The matching of treated and untreated patients with the same PS for receiving treatment is a widely used analytical strategy. With this approach, the treated and untreated groups are found to have highly similar characteristics with respect to all the covariables, an ideal situation for analyzing the association between treatment and the event of interest, similar to that obtained in randomized clinical trials. In any case, we should take into account the fact that patients were matched on the basis of the variables introduced into the model to calculate the PS for receiving treatment and that, depending on the treatment, there may be within-pair differences with regard to other variables that were not considered in this calculation. In our study, matching was highly effective and we obtained a subgroup of patients that differed only in the use of reperfusion therapy (Table 3 and Figure 1). Matching is limited by the fact that if the degree of overlap of the distribution of the PS for receiving treatment in treated and untreated patients is small, as occurs in our study (Figure 2), many patients cannot be matched. Moreover, these unmatched patients differ widely depending on whether or not they received therapy and differ with respect to the matched patients (Table 3). This means that the individuals included in the matched-pair analysis are a selection of patients from the overall group with given characteristics, thus limiting the generalization of the results obtained to the population, which was the ultimate objective of our analysis. In the data from our real-world example, we observe that neither thrombolysis nor reperfusion using PCI was associated with lethality in the matched-pair analysis (Table 4C). Such widely differing results are probably due to the patient selection carried out for this matched-pair analysis, and do not represent a valid estimator of the association between reperfusion and lethality.

Figure 1. Absolute standardized differences between patients treated or not treated with reperfusion when the overall group was considered ( b ) and when matched according to the propensity score for receiving reperfusion therapy ( j ). An absolute difference of between 1 and 10 was considered to be statistically insignificant (vertical dashed line). AMI indicates acute myocardial infarction; CCU, coronary heart unit; CHF, congestive heart failure.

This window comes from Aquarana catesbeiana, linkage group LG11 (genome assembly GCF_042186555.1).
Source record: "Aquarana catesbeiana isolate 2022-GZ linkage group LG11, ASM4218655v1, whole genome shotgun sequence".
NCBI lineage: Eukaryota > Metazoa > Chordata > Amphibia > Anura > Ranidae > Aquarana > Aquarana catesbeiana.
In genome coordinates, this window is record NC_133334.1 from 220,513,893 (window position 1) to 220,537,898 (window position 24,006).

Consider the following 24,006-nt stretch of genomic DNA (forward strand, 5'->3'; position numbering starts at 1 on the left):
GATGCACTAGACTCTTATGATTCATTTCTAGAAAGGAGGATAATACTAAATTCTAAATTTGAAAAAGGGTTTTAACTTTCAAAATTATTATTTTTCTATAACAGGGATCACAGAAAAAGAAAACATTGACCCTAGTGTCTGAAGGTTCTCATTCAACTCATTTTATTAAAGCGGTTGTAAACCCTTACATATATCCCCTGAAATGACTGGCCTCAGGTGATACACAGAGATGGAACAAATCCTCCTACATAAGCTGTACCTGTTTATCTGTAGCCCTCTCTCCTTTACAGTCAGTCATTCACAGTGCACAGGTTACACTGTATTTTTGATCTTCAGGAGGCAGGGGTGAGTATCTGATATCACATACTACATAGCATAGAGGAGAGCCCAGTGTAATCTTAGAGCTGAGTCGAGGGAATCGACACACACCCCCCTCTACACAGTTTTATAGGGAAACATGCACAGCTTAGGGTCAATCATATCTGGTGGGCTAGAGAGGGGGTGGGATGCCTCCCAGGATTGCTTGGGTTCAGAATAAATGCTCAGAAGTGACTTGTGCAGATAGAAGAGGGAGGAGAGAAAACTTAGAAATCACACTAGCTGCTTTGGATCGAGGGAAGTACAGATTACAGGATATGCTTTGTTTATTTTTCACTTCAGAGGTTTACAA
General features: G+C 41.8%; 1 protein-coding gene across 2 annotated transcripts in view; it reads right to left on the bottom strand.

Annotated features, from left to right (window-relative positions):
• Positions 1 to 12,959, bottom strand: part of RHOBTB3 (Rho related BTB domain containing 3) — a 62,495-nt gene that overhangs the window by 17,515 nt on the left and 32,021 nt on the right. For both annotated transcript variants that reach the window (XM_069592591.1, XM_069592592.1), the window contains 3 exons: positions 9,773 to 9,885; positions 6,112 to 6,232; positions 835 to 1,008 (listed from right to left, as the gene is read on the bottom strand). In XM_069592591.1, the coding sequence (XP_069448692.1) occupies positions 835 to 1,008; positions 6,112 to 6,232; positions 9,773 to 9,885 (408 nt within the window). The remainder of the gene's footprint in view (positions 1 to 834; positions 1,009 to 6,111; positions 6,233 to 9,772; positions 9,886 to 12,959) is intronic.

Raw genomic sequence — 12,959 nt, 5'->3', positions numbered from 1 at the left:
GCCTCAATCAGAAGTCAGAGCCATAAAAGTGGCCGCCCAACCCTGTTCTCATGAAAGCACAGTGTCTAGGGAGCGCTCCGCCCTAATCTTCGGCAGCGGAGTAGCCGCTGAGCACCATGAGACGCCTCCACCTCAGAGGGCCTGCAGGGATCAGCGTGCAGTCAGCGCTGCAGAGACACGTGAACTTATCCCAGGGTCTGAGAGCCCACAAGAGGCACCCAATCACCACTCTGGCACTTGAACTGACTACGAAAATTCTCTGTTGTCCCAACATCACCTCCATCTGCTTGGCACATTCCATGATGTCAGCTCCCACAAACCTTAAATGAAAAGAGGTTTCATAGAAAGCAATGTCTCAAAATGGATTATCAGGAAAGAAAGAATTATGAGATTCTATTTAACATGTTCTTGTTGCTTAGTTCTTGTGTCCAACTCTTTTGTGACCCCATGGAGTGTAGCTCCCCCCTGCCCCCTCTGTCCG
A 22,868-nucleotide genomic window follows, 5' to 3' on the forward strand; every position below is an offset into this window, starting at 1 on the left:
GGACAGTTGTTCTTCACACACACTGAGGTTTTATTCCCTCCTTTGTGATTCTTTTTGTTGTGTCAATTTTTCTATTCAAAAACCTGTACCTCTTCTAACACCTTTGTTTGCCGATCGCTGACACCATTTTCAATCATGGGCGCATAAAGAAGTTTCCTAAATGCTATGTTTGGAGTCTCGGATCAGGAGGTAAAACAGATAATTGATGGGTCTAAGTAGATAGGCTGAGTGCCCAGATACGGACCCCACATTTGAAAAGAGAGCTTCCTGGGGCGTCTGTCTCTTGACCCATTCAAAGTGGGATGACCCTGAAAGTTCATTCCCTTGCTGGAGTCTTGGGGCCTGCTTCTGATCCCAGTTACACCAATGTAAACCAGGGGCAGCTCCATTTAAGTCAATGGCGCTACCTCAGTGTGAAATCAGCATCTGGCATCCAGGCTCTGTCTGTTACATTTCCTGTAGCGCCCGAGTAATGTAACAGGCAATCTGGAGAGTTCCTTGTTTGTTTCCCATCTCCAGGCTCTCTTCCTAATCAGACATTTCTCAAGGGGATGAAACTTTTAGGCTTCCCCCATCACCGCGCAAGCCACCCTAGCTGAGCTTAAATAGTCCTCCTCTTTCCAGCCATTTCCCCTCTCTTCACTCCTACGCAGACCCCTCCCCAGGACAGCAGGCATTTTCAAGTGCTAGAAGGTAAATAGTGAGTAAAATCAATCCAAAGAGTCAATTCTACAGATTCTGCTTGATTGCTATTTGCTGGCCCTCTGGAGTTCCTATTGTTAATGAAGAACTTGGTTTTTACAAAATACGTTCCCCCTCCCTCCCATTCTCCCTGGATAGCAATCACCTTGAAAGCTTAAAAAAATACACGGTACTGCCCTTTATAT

Figure 2. Distribution of the logit of the probability of receiving reperfusion therapy for all the treated (A) and untreated (B) patients.

One of the limitations of the analysis based on the PS for receiving treatment is the exclusion of a group of patients in whom this PS could not be calculated because the data for one or more of the variables included in the model predictive of treatment were missing.17 In our example, reperfusion was associated with lower case fatality in the classical logistic regression models adjusted for confounding variables, but this association disappeared after adjustment for the PS for undergoing reperfusion (Table 4). As we mentioned above, the disappearance of this association may have occurred because, with the introduction of the PS for undergoing reperfusion, we excluded a subgroup of patients with missing data relative to this variable, thus introducing a potential selection bias into the analysis. Indeed, there was a group of patients with a greater risk, higher case fatality and a trend toward a lower utilization of reperfusion therapy that was not included in the analysis because the PS for receiving treatment could not be calculated due to missing data relative to one or more of the variables of the predictive model (Table 5). The exclusion of these patients may have introduced a bias in the results that would reduce the efficiency of the estimator of the effectiveness of reperfusion. Both the analysis that assigned the corresponding median to the variables for which the data was missing and the multiple imputation analysis (Table 6) support the existence of this bias. They also demonstrate the effectiveness of thrombolysis, PCI or reperfusion using either of the 2 methods in reducing lethality associated with AMI in our population (Table 6). These data are consistent with those observed in clinical trials.18

Characteristics, Clinical Implications and Limitations of the Study

The IBERICA study enables the description of the care provided to AMI patients on a population-wide scale, as well as its effectiveness under real-world conditions in clinical practice.

There are certain limitations due to the unavailability of a) the electrocardiographic features of the infarction at the time of hospital admission (ST-segment elevation, etc.) to aid in assessing the indication for thrombolysis, and b) the information on the delay with which the patient reached the hospital in 8% of the cases involving hospital admission. However, when the analyses were repeated after selecting cases of Q wave AMI (as an estimate of patients with ST-segment elevation) and introducing the median delay where this information was missing, the results were very similar (data not shown). Thus, we do not consider that the exclusion of this group of patients had any impact on the findings